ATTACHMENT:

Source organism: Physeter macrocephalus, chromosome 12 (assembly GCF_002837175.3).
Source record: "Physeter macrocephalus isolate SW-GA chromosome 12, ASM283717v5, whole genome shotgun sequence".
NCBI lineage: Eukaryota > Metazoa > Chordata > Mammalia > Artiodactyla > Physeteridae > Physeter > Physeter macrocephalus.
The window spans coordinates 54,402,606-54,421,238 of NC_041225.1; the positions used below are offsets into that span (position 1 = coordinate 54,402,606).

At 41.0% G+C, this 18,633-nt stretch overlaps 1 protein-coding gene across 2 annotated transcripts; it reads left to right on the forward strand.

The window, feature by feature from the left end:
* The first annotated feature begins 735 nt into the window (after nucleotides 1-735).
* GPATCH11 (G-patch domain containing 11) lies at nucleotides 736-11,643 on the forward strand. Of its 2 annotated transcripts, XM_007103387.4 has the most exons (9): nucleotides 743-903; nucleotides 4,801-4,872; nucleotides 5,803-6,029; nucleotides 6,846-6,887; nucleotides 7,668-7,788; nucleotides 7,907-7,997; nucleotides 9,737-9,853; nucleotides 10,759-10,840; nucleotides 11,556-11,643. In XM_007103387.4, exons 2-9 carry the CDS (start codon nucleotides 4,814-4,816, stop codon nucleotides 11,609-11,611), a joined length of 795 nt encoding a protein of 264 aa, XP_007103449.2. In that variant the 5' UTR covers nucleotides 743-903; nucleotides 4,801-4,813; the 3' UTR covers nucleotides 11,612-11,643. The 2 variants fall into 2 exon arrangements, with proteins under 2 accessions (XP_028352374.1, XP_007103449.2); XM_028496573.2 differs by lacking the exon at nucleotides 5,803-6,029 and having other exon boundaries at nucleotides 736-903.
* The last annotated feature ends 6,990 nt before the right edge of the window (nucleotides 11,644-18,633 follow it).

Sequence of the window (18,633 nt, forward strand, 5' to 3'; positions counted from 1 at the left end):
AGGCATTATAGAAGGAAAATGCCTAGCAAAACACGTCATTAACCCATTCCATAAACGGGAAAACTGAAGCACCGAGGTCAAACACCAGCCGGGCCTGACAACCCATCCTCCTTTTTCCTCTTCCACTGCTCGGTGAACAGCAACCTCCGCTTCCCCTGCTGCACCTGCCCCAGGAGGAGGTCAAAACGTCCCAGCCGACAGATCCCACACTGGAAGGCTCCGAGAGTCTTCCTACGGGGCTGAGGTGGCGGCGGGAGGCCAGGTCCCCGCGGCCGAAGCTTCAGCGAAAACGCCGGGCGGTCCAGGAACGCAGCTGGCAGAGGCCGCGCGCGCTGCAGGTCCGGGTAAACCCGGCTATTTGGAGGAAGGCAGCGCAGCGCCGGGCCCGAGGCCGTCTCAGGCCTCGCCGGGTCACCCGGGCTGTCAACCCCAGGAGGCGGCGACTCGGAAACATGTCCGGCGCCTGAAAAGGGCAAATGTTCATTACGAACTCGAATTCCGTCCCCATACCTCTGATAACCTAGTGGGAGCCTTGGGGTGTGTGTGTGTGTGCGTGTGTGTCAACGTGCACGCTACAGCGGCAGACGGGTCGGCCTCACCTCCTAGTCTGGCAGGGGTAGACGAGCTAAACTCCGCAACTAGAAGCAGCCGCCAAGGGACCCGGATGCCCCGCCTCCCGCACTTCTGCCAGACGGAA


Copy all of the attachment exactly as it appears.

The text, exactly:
Source organism: Physeter macrocephalus, chromosome 12 (assembly GCF_002837175.3).
Source record: "Physeter macrocephalus isolate SW-GA chromosome 12, ASM283717v5, whole genome shotgun sequence".
NCBI lineage: Eukaryota > Metazoa > Chordata > Mammalia > Artiodactyla > Physeteridae > Physeter > Physeter macrocephalus.
The window spans coordinates 54,402,606-54,421,238 of NC_041225.1; the positions used below are offsets into that span (position 1 = coordinate 54,402,606).

At 41.0% G+C, this 18,633-nt stretch overlaps 1 protein-coding gene across 2 annotated transcripts; it reads left to right on the forward strand.

The window, feature by feature from the left end:
* The first annotated feature begins 735 nt into the window (after nucleotides 1-735).
* GPATCH11 (G-patch domain containing 11) lies at nucleotides 736-11,643 on the forward strand. Of its 2 annotated transcripts, XM_007103387.4 has the most exons (9): nucleotides 743-903; nucleotides 4,801-4,872; nucleotides 5,803-6,029; nucleotides 6,846-6,887; nucleotides 7,668-7,788; nucleotides 7,907-7,997; nucleotides 9,737-9,853; nucleotides 10,759-10,840; nucleotides 11,556-11,643. In XM_007103387.4, exons 2-9 carry the CDS (start codon nucleotides 4,814-4,816, stop codon nucleotides 11,609-11,611), a joined length of 795 nt encoding a protein of 264 aa, XP_007103449.2. In that variant the 5' UTR covers nucleotides 743-903; nucleotides 4,801-4,813; the 3' UTR covers nucleotides 11,612-11,643. The 2 variants fall into 2 exon arrangements, with proteins under 2 accessions (XP_028352374.1, XP_007103449.2); XM_028496573.2 differs by lacking the exon at nucleotides 5,803-6,029 and having other exon boundaries at nucleotides 736-903.
* The last annotated feature ends 6,990 nt before the right edge of the window (nucleotides 11,644-18,633 follow it).

Sequence of the window (18,633 nt, forward strand, 5' to 3'; positions counted from 1 at the left end):
AGGCATTATAGAAGGAAAATGCCTAGCAAAACACGTCATTAACCCATTCCATAAACGGGAAAACTGAAGCACCGAGGTCAAACACCAGCCGGGCCTGACAACCCATCCTCCTTTTTCCTCTTCCACTGCTCGGTGAACAGCAACCTCCGCTTCCCCTGCTGCACCTGCCCCAGGAGGAGGTCAAAACGTCCCAGCCGACAGATCCCACACTGGAAGGCTCCGAGAGTCTTCCTACGGGGCTGAGGTGGCGGCGGGAGGCCAGGTCCCCGCGGCCGAAGCTTCAGCGAAAACGCCGGGCGGTCCAGGAACGCAGCTGGCAGAGGCCGCGCGCGCTGCAGGTCCGGGTAAACCCGGCTATTTGGAGGAAGGCAGCGCAGCGCCGGGCCCGAGGCCGTCTCAGGCCTCGCCGGGTCACCCGGGCTGTCAACCCCAGGAGGCGGCGACTCGGAAACATGTCCGGCGCCTGAAAAGGGCAAATGTTCATTACGAACTCGAATTCCGTCCCCATACCTCTGATAACCTAGTGGGAGCCTTGGGGTGTGTGTGTGTGTGCGTGTGTGTCAACGTGCACGCTACAGCGGCAGACGGGTCGGCCTCACCTCCTAGTCTGGCAGGGGTAGACGAGCTAAACTCCGCAACTAGAAGCAGCCGCCAAGGGACCCGGATGCCCCGCCTCCCGCACTTCTGCCAGACGGAA